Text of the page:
Including Students with Physical Disabilities in High School Track and Field
According to the Rehab Act of 1973, students with disabilities should have the same opportunity as students without disabilities to participate in interscholastic athletic programs. Students with disabilities receive the same benefits from sports participation as students without disabilities, yet have far fewer physical activity opportunities. This leads to obesity rates 40 percent higher for children with disabilities. Approximately 27 states have established adapted track and field models for students with a physical disability that are incorporated in the high school athletic program. However, there are still a lot of barriers to participation. Here are four topics all coaches and parents should know in order to include more students with physical disabilities in high school track and field.
1. Know your state’s model
First, you will need to contact your state’s high school athletic association to find out the registration process for a student with a disability and the adapted track and field model. It is important to know your state’s model because it will tell you what events are available for athletes with a disability. Each state offers different events and qualifying standards for state finals. For example, the Alabama High School Athletic Association offers the 100m, 200m, 400m, shotput, discus and javelin for both seated and para-ambulatory athletes while the Georgia High School Athletic Association offers the 200m, 800m and shotput for seated athletes and the 100m, 200m, 400m, shotput and discus for para-ambulatory athletes.
After you have become familiar with your state’s eligibility requirements and rules, you will need to learn the adapted track and field rules and modifications. An overview of these rules can be found in the Athletics for All Adapted Track and Field Guidelines.
3. Recruiting Athletes with Disabilities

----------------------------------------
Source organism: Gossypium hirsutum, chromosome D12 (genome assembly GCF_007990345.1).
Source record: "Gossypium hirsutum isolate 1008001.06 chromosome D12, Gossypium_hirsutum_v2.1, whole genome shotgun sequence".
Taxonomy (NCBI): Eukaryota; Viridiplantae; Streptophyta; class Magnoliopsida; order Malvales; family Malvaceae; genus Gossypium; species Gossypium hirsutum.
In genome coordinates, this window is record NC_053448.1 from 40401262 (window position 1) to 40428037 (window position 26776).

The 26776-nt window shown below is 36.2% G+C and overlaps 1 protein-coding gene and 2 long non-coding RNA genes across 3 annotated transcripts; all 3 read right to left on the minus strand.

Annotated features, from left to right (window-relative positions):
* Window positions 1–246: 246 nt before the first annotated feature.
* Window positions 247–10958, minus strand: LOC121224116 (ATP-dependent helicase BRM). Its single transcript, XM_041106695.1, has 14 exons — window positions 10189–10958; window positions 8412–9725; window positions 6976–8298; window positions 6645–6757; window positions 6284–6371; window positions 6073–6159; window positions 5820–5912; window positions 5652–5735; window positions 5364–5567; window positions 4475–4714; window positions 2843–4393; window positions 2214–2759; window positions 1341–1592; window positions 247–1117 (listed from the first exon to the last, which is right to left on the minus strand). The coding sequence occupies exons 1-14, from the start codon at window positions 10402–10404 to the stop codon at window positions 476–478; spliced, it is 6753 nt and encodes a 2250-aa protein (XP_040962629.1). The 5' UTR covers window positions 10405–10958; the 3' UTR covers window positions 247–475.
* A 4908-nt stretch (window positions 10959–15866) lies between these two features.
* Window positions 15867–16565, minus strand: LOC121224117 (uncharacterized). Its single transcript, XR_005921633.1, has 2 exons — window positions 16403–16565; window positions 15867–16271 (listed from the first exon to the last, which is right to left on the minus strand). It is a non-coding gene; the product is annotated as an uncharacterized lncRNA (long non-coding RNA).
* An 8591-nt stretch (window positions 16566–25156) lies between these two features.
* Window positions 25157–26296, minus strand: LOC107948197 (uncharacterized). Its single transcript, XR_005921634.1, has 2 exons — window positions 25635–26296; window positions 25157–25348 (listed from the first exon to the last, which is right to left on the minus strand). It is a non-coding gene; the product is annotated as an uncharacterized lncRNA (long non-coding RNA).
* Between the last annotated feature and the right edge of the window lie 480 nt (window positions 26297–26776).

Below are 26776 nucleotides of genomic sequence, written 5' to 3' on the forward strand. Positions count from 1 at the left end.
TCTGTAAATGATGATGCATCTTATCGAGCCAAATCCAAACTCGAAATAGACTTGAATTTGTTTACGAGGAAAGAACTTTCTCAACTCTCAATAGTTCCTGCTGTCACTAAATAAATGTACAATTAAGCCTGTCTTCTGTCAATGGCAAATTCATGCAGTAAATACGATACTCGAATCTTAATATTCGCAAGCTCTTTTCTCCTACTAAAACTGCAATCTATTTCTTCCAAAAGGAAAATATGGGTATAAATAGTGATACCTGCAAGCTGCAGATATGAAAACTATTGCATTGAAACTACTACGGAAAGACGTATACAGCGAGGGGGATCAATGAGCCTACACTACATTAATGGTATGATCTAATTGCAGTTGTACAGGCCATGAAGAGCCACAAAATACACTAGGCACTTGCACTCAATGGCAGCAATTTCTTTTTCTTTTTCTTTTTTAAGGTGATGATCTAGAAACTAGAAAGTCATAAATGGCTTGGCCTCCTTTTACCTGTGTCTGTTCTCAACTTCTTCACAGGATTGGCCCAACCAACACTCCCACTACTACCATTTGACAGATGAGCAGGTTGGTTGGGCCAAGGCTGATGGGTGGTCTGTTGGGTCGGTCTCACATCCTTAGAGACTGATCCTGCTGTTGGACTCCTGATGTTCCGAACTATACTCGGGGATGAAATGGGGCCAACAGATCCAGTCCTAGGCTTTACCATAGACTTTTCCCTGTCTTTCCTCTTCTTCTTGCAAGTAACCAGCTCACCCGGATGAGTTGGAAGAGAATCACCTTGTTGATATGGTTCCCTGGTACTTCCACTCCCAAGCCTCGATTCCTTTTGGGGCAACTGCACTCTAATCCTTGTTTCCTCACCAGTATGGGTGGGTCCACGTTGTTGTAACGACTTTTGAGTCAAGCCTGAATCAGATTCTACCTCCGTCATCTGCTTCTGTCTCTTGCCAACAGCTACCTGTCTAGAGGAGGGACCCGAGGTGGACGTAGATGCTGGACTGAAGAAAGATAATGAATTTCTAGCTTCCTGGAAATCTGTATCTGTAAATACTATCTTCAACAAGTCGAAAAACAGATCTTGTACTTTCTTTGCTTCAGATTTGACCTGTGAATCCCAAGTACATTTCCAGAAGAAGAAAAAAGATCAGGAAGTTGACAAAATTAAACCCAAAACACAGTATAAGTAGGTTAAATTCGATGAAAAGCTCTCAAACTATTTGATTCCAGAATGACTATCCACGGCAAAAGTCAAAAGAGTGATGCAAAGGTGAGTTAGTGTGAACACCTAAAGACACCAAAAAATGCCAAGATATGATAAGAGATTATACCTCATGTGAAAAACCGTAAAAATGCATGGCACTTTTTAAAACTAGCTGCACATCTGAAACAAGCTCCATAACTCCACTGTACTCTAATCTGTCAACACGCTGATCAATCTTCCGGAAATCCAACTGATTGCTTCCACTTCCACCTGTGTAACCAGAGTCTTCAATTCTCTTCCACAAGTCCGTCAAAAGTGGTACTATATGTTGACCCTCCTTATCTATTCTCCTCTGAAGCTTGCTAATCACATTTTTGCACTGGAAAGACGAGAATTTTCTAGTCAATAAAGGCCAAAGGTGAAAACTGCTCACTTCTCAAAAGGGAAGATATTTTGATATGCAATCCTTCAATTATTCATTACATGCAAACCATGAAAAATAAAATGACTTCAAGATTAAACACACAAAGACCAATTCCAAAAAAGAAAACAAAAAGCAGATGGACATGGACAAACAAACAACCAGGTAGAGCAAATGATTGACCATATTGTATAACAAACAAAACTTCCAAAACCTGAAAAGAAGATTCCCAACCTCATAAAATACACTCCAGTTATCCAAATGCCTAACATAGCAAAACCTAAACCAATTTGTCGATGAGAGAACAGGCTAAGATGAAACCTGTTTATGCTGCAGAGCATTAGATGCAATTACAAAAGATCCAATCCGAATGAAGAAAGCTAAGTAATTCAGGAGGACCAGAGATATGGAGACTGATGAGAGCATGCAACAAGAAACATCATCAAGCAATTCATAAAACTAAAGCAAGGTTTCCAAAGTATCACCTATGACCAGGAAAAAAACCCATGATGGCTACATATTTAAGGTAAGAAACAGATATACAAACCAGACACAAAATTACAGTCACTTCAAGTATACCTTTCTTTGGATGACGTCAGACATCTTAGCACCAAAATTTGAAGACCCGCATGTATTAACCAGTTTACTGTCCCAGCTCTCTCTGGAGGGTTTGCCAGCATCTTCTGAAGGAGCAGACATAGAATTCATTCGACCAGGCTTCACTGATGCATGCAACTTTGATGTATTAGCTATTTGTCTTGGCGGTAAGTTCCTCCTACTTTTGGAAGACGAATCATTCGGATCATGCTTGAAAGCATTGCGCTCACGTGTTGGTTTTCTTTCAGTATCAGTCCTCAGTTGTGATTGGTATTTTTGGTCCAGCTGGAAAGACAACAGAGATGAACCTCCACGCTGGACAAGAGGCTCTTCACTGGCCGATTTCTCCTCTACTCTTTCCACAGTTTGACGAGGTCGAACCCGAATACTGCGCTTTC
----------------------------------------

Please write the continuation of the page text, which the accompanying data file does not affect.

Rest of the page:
When it comes to recruiting athletes for your team you may be thinking, “There are no students who use a wheelchair or a walker at my school.” While students who qualify for adapted track and field must have a permanent physical disability, this does not mean that the athlete must use a wheelchair or mobility device. Qualifying disabilities and impairments include but are not limited to spinal cord injuries, amputations (upper or lower limb), cerebral palsy, hypotonia, hip dysplasia, osteogenesis imperfecta, spastic paraplegia, dwarfism and visual impairments. Consider contacting the following professionals or organizations to recruit eligible students.
• 504 coordinators
• Adapted sports organizations in your community
• Current/former students
• PE teachers
• PTs, OTs, and doctors
Not all athletes with disabilities need specialized equipment to compete, but some may need running legs, racing chairs or field throwing chairs. These needs are determined by the athlete’s disability and function level. Equipment can be expensive, but to get started basic equipment can be used and adaptations made. Students who use a wheelchair can race in their everyday wheelchair or in a chair previously used by another athlete. Field chairs can be built with standard parts from a home improvement store. When the athlete is ready to take competition and training to the next level, grants are available to cover equipment costs. Information on these grants and organizations can be found in the resource section below.
Grants and Scholarships
• Challenged Athletes Foundation- www.challengedathletes.org/
• Disabled Sports USA - https://www.disabledsportsusa.org/
• Kelly Brush Foundation- www.kellybrushfoundation.org
Coaching & Athlete Education/Resources
• Team USA Resources - https://www.teamusa.org/us-paralympics/sport-development
• Find a Club Near You - www.teamusa.org/US-Paralympics/find-a-club
• General Resource Guide – www.athleticsforall.net/
• Lakeshore Foundation - www.lakeshore.org
• National Center on Health, Physical Activity, and Disability - www.nchpad.org
• Adaptive Sports USA (Track & Field) - https://adaptivesportsusa.org/
• Blaze Sports America - https://blazesports.org/educationtraining/tools-and-resources/
• Disabled Sports USA - www.disabledsportsusa.org
• USA Track & Field - www.usatf.org/about/legal/policies/ADA.aspx
• Guide Athletics For All - www.athleticsforall.net